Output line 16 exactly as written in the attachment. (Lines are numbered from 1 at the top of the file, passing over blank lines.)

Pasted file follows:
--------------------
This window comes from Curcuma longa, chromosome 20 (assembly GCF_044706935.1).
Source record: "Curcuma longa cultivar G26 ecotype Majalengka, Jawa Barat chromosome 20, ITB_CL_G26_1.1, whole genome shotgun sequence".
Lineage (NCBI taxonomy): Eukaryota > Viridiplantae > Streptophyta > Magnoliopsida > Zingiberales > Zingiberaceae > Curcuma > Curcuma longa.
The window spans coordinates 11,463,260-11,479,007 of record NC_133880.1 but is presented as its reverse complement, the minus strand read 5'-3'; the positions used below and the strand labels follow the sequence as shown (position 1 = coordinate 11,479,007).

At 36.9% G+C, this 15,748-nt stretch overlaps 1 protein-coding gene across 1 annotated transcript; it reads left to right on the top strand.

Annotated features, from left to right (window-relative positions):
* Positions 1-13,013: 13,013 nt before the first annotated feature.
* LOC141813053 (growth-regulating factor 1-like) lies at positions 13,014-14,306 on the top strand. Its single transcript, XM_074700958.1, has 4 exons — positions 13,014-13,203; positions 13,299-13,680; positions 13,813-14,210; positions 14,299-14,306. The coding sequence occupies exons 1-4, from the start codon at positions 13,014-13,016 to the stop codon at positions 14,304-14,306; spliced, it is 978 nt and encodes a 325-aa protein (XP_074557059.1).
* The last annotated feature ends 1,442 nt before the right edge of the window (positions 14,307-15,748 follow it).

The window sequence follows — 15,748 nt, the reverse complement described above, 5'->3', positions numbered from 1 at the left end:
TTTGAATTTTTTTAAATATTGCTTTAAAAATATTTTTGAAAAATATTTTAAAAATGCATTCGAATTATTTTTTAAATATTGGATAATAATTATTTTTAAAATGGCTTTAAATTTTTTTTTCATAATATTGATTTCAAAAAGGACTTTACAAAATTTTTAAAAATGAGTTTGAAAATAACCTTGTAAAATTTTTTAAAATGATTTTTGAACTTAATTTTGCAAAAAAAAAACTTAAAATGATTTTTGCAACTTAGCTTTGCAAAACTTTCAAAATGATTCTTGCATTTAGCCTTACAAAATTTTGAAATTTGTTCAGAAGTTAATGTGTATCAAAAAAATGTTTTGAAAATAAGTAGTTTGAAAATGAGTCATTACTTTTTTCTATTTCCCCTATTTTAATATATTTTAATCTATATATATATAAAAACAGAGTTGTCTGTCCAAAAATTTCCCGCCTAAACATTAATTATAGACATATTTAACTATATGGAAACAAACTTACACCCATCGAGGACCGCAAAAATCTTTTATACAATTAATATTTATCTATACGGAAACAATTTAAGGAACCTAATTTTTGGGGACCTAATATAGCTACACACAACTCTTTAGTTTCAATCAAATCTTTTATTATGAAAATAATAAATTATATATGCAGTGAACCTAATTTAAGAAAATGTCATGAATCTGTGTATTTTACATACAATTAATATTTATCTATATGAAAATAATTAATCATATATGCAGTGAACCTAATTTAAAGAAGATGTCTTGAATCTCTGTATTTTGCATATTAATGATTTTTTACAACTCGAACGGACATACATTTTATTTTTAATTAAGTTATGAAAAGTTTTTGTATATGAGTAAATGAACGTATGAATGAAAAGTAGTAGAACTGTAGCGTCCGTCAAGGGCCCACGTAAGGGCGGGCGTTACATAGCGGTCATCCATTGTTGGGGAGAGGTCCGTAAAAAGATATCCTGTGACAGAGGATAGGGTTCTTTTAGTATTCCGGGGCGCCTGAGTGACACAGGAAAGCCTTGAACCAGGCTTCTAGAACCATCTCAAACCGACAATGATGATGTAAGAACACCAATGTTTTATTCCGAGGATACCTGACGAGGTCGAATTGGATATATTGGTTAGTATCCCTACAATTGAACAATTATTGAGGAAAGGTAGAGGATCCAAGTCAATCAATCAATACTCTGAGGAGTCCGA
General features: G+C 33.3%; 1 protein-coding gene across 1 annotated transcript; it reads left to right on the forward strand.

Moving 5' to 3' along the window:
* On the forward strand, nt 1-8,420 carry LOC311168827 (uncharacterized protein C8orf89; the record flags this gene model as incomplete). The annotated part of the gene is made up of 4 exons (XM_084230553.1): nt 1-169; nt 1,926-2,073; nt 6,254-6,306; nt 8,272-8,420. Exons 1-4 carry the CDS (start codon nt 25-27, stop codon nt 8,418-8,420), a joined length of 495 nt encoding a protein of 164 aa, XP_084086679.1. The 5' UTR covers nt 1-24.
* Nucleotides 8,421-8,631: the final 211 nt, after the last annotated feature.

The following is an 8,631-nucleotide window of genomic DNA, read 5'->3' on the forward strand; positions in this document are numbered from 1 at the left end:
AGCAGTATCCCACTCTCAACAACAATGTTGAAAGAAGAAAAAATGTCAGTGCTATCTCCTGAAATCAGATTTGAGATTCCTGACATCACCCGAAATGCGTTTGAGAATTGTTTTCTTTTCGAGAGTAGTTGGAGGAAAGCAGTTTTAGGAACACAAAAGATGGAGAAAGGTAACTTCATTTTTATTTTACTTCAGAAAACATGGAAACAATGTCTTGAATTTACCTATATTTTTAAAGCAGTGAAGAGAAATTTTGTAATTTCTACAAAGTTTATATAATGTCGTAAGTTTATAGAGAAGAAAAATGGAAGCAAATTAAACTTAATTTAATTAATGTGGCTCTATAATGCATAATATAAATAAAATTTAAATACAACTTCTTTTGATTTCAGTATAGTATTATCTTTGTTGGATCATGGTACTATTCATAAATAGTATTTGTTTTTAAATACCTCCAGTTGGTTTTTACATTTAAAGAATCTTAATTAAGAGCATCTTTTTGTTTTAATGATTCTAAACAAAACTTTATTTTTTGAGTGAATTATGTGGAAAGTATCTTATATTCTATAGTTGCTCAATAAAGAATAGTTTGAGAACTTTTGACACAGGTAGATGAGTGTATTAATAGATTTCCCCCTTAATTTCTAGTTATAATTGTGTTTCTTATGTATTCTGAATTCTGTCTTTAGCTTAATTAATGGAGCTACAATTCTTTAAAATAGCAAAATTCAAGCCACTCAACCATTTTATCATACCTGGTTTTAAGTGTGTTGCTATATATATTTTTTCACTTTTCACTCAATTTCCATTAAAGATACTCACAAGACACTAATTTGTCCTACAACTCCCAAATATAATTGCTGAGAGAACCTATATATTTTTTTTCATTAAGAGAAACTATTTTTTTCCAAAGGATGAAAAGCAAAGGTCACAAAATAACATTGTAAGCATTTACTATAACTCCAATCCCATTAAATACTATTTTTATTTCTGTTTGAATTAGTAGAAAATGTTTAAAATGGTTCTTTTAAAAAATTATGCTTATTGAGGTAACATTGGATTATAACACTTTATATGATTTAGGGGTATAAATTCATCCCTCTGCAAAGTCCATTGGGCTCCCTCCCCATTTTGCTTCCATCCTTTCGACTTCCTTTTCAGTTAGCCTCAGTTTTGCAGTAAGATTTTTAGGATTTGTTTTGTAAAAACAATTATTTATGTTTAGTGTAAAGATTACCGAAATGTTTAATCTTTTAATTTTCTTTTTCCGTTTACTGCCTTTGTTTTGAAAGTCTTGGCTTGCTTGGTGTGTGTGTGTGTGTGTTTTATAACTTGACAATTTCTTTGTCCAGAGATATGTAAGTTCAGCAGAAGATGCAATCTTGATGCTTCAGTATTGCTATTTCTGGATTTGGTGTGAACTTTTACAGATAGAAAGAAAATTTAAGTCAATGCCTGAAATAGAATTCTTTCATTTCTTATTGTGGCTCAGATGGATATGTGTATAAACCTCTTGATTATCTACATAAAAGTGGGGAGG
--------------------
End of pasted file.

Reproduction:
The following is an 8,631-nucleotide window of genomic DNA, read 5'->3' on the forward strand; positions in this document are numbered from 1 at the left end: